Debarking behavior by deer may impact forest renewal and succession, particularly when a deer population is overabundant. The sambar deer (Rusa unicolor) population in Taiwan has expanded rapidly in the last 20 years, and its debarking behavior has been observed for approximately 10 years. This study surveyed 83 sampling plots in four protected areas to reveal the status of debarking by sambar in Taiwan. A total of 153 species of trees was sampled and 94 of them were debarked by sambar. The debarking frequency was high in Yushan National Park (19.9%), but very low in the other three protected areas. The best-fitting generalized linear model shows that sambar has a significant preference for tree species and range of diameter at breast height (DBH) for debarking. Pinaceae species were most preferred by sambar except that Taiwan red pine (Pinus taiwanensis), a pioneering canopy species in forest succession, was the least preferred in all the species in our sample. Without considering species, trees with a DBH around 20 cm were preferred the most by sambar for debarking. We hypothesize that the preference of debarking by sambar for specific species and younger trees may eventually impact forest regeneration and succession.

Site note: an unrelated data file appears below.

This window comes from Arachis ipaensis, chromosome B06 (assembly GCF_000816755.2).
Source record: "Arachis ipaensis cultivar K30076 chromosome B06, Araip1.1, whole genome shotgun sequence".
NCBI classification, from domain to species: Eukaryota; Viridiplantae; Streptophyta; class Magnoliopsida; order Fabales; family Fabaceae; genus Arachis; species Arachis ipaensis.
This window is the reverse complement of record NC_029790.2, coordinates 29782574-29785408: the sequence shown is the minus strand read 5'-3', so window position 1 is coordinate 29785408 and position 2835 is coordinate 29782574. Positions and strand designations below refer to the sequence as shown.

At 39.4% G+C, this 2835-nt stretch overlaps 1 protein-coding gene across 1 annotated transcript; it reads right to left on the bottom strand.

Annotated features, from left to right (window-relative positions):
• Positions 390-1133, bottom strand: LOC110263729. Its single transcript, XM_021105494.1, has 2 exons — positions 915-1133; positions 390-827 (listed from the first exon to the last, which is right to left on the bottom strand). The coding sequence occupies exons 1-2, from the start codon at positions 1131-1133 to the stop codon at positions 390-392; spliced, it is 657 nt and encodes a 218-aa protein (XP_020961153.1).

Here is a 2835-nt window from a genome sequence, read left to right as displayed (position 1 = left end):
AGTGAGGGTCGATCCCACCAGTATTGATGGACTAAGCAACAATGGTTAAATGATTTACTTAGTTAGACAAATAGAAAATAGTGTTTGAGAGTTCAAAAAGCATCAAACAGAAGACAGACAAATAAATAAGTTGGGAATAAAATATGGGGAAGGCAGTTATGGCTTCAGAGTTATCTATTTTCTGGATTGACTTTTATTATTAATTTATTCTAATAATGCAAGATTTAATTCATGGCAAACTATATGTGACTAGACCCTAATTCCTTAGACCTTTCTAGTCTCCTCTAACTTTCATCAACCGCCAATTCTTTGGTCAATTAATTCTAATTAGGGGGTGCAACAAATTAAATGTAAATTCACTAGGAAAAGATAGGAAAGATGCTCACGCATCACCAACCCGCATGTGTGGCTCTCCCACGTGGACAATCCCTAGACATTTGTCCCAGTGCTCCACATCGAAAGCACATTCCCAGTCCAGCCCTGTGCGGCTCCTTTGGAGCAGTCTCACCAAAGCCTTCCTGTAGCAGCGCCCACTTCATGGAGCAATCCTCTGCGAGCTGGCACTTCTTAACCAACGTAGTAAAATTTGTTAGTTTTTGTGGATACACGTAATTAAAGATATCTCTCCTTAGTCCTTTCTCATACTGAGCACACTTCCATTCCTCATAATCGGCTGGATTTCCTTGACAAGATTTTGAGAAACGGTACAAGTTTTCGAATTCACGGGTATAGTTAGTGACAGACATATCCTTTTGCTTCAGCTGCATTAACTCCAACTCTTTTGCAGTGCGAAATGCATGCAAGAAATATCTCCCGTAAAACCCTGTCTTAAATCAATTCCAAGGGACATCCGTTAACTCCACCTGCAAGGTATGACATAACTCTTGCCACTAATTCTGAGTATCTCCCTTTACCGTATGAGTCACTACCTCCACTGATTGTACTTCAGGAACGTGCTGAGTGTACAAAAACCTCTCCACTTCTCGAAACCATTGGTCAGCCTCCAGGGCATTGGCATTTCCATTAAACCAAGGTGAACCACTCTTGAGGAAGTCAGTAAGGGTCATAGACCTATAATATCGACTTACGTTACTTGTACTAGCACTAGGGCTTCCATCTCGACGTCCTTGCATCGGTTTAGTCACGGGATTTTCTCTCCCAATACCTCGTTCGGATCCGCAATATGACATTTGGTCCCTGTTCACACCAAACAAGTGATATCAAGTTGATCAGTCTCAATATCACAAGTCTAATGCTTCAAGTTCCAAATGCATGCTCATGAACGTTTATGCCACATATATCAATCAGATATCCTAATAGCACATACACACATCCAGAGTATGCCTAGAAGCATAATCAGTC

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Vol. 40 • No. 3